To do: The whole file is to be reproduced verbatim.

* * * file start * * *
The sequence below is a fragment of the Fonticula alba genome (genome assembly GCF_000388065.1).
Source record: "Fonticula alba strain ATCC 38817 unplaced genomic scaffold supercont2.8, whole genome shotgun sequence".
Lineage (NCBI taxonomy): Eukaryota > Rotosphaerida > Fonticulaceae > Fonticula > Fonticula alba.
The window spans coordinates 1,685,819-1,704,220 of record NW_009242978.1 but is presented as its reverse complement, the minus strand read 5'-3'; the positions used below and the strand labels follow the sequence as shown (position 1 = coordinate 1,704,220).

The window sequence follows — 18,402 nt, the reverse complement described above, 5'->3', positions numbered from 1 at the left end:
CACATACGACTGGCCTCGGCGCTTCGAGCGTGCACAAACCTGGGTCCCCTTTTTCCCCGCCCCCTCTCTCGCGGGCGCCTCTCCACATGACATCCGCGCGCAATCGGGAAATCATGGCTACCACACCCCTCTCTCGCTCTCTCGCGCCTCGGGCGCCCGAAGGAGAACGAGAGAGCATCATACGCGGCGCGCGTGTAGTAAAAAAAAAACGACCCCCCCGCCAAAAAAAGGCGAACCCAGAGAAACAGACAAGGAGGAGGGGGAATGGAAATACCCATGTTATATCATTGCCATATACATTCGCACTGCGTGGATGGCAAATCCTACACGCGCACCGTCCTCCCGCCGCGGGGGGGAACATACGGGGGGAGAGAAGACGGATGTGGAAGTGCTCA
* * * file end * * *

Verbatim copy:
The sequence below is a fragment of the Fonticula alba genome (genome assembly GCF_000388065.1).
Source record: "Fonticula alba strain ATCC 38817 unplaced genomic scaffold supercont2.8, whole genome shotgun sequence".
Lineage (NCBI taxonomy): Eukaryota > Rotosphaerida > Fonticulaceae > Fonticula > Fonticula alba.
The window spans coordinates 1,685,819-1,704,220 of record NW_009242978.1 but is presented as its reverse complement, the minus strand read 5'-3'; the positions used below and the strand labels follow the sequence as shown (position 1 = coordinate 1,704,220).

The window sequence follows — 18,402 nt, the reverse complement described above, 5'->3', positions numbered from 1 at the left end:
CACATACGACTGGCCTCGGCGCTTCGAGCGTGCACAAACCTGGGTCCCCTTTTTCCCCGCCCCCTCTCTCGCGGGCGCCTCTCCACATGACATCCGCGCGCAATCGGGAAATCATGGCTACCACACCCCTCTCTCGCTCTCTCGCGCCTCGGGCGCCCGAAGGAGAACGAGAGAGCATCATACGCGGCGCGCGTGTAGTAAAAAAAAAACGACCCCCCCGCCAAAAAAAGGCGAACCCAGAGAAACAGACAAGGAGGAGGGGGAATGGAAATACCCATGTTATATCATTGCCATATACATTCGCACTGCGTGGATGGCAAATCCTACACGCGCACCGTCCTCCCGCCGCGGGGGGGAACATACGGGGGGAGAGAAGACGGATGTGGAAGTGCTCA